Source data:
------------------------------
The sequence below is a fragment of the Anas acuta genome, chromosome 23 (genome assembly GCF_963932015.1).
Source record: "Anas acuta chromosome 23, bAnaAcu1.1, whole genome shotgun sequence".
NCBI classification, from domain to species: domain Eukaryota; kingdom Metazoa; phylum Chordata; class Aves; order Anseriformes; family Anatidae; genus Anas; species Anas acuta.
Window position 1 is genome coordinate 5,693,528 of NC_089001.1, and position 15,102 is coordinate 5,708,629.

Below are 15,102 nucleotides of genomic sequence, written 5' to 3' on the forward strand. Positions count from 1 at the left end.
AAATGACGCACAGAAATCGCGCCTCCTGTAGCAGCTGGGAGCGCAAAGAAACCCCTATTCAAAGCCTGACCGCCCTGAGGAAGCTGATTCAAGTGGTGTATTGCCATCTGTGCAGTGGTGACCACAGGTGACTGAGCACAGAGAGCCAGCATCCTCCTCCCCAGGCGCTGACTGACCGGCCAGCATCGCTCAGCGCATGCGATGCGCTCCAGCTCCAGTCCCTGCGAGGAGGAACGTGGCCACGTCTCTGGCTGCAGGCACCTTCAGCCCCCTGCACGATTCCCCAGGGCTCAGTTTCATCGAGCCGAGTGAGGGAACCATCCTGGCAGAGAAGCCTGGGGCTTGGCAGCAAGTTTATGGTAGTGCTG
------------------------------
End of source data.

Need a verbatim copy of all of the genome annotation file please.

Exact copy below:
The sequence below is a fragment of the Anas acuta genome, chromosome 23 (genome assembly GCF_963932015.1).
Source record: "Anas acuta chromosome 23, bAnaAcu1.1, whole genome shotgun sequence".
NCBI classification, from domain to species: domain Eukaryota; kingdom Metazoa; phylum Chordata; class Aves; order Anseriformes; family Anatidae; genus Anas; species Anas acuta.
Window position 1 is genome coordinate 5,693,528 of NC_089001.1, and position 15,102 is coordinate 5,708,629.

Below are 15,102 nucleotides of genomic sequence, written 5' to 3' on the forward strand. Positions count from 1 at the left end.
AAATGACGCACAGAAATCGCGCCTCCTGTAGCAGCTGGGAGCGCAAAGAAACCCCTATTCAAAGCCTGACCGCCCTGAGGAAGCTGATTCAAGTGGTGTATTGCCATCTGTGCAGTGGTGACCACAGGTGACTGAGCACAGAGAGCCAGCATCCTCCTCCCCAGGCGCTGACTGACCGGCCAGCATCGCTCAGCGCATGCGATGCGCTCCAGCTCCAGTCCCTGCGAGGAGGAACGTGGCCACGTCTCTGGCTGCAGGCACCTTCAGCCCCCTGCACGATTCCCCAGGGCTCAGTTTCATCGAGCCGAGTGAGGGAACCATCCTGGCAGAGAAGCCTGGGGCTTGGCAGCAAGTTTATGGTAGTGCTG